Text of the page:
💐💀¿Día de los Muertos?

💐💀¿Día de los Muertos?

¿Día de los Muertos?


Hola! My name is Ella C. Lopez and I am especially happy and honored to share my October, 2017 blog post here on TheJennieration.com with you, because it is a topic SWEEEEET to my heart and part of ‘mi historia’ as a Latina-Americana. This post is sort of what I would like to call my personal Picto-Blog too, in a way- because for the first time, I am going to share some of my personal photos on the topic you are about to read. I hope the visual experience will give your senses a taste of why it is so sweet! I save a large amount of photos for the end, so stay tuned.

I am going to ask you an interesting question…

Are you the type of person that likes to learn new things about other cultures unique from your own?
Well, since it is very close to Halloween in many countries, or what used to be more commonly known as: All-Hallow’s Eve -I think that it is the perfect time for some FEARLESS LEARNING about a similar holiday rooted in great traditions, celebrations & festivals that happen around the same time in Mexico as well as most of Central and South America.

So here we go.

Are you familiar with the phrase in Spanish:
‘Día de los Muertos’?
Or…the words in Spanish: Las Calaveras, Las Calacas, El Cementerio and Las Ofrendas?
If you are, then don’t be frightened.

You will soon find out more about their meanings and why it’s sometimes just really great to try and be more fearless about learning new things that seem different or even uncomfortable to you at first. When you begin to think about and see things differently it’s like a whole new world opens up. Sometimes, once you learn more about some ‘strange thing,’ you’ll find that it is actually amazing & beautiful and can add a whole new perspective to your own way of looking at the world. It’s so neat- how great it feels to not just always think in the same old ways.

It opens your mind and your eyes to new adventures, fun times and even new people you might have overlooked. When I lived in Oaxaca, Mexico with my family- one of our favorite times was during the ‘Dia de los Muertos’ celebration. Here I was at around age 2 and a half. I hope you will get a better idea of why this time of year is so special from my post.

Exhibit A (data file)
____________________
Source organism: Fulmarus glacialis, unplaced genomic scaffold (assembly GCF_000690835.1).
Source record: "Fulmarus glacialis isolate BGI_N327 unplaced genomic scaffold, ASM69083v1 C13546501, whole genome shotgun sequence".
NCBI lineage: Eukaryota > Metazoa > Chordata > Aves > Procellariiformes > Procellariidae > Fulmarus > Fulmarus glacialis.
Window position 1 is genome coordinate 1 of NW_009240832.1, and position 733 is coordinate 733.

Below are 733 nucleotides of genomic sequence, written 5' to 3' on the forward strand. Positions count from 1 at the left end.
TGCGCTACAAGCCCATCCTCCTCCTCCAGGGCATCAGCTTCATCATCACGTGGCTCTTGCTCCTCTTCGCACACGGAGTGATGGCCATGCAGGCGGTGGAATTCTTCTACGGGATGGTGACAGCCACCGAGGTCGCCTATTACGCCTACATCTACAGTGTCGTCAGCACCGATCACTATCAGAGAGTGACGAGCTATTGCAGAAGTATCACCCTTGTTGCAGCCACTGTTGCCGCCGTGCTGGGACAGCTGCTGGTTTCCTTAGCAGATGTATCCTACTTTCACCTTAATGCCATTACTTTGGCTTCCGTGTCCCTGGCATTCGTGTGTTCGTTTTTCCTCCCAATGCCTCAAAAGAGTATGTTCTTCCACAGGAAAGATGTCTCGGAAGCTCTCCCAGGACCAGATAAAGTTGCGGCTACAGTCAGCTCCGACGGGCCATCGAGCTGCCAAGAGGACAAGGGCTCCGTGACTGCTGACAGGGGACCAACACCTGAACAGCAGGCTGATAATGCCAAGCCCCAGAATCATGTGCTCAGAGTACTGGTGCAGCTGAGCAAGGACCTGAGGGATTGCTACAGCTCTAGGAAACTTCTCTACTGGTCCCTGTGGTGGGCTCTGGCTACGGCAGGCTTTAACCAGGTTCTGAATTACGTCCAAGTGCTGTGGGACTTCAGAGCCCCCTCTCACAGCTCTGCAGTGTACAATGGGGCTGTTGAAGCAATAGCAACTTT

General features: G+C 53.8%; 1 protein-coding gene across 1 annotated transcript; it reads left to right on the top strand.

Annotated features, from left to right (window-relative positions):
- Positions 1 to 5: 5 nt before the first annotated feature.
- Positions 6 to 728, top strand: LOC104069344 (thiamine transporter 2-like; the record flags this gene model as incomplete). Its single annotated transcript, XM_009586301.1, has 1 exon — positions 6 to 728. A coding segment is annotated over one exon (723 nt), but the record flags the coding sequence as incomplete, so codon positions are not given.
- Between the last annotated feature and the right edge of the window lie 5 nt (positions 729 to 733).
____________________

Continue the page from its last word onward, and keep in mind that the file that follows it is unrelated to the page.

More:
If you are not familiar with those words, then -never fear!
Las Calaveras actually means, ‘The Skulls’ in Spanish—yes—like the one you have inside your head.
Las Calacas means ‘The Skeletons’, Los Cementerios means The Cemeteries and Las Ofrendas means ‘The Offerings’ -or- ‘ Altars’.
These are all words you’ll hear during 
Día de los Muertos or: ‘Day of the Dead’ in Central and South America.

Okay, I know what you might be thinking: “Day of the Dead? What kind of a holiday is that?”

Well- get ready to think differently about these words.
In Mexico and Las Amerícas
Las Calaveras, Calacas, Ofrendas and Los Cementerios are symbolic things and very significant on certain days, for a specific celebration called, ‘Día de los Muertos’—or as they say in North America: DAY OF THE DEAD.

And this is not scary like it sounds. It is actually a beautiful cultural holiday honoring family and loved ones (even pets) that have passed on.

In the U.S.A., Halloween-time used to be more frequently called All-Saints Day. The night before November 1st, people would celebrate the lives of those who have gone on before us. Then, the next day people would celebrate the lives of those who had passed away, but who- many knew as honorable for their deeds to humanity because they had contributed something beautiful to our world. Today, it’s a little different than it used to be in North America. While kids in the U.S.A. are getting dressed up in costumes of Super Heroes, Disney Princesses and the latest movie characters to go out and Trick-or-Treat for candy—the families in Central & South America are getting together, preparing large meals, sharing time and remembering their loved ones no longer with them- in the human sense of the word.

Día de los Muertos celebration has families across Las Américas getting dressed up too. They eat amazing cultural dishes, lots of yummy candy that looks more like decorations than candy because of all the colorful details.

They bake cookies de calaveras and decorate their homes with Ofrendas—or special things that their loved ones passed- would have loved.

They even have huge parades in the streets in every city and small town, all across the continent.

The most important of all is that the focus of the entire experience is to remember and celebrate the lives of loved ones- now passed on, and do it with your family. ‘Día de los Muertos’ is celebrated on both November 1st and 2nd so the families can focus on both children and adults who have been important in their lives.

And if you are still possibly thinking this sounds really weird, then get this: Mexico and Las Américas are so dedicated to this Holiday, that their celebrations take the parade processions all the way to the grave yards of the family members who have passed on. They celebrate, share stories and eat— right there with family, inside of los cementerios.

 

There is music in the streets at night with all sorts of instruments. There is dancing and singing. There are the coolest masks you ever want to see and everything everywhere is full of bright colors and art.

AND…

when you smell the orange flowers in the streets—the name is Cempasuchil (or the Aztec Marigold), you know that it is time for Día de los Muertos.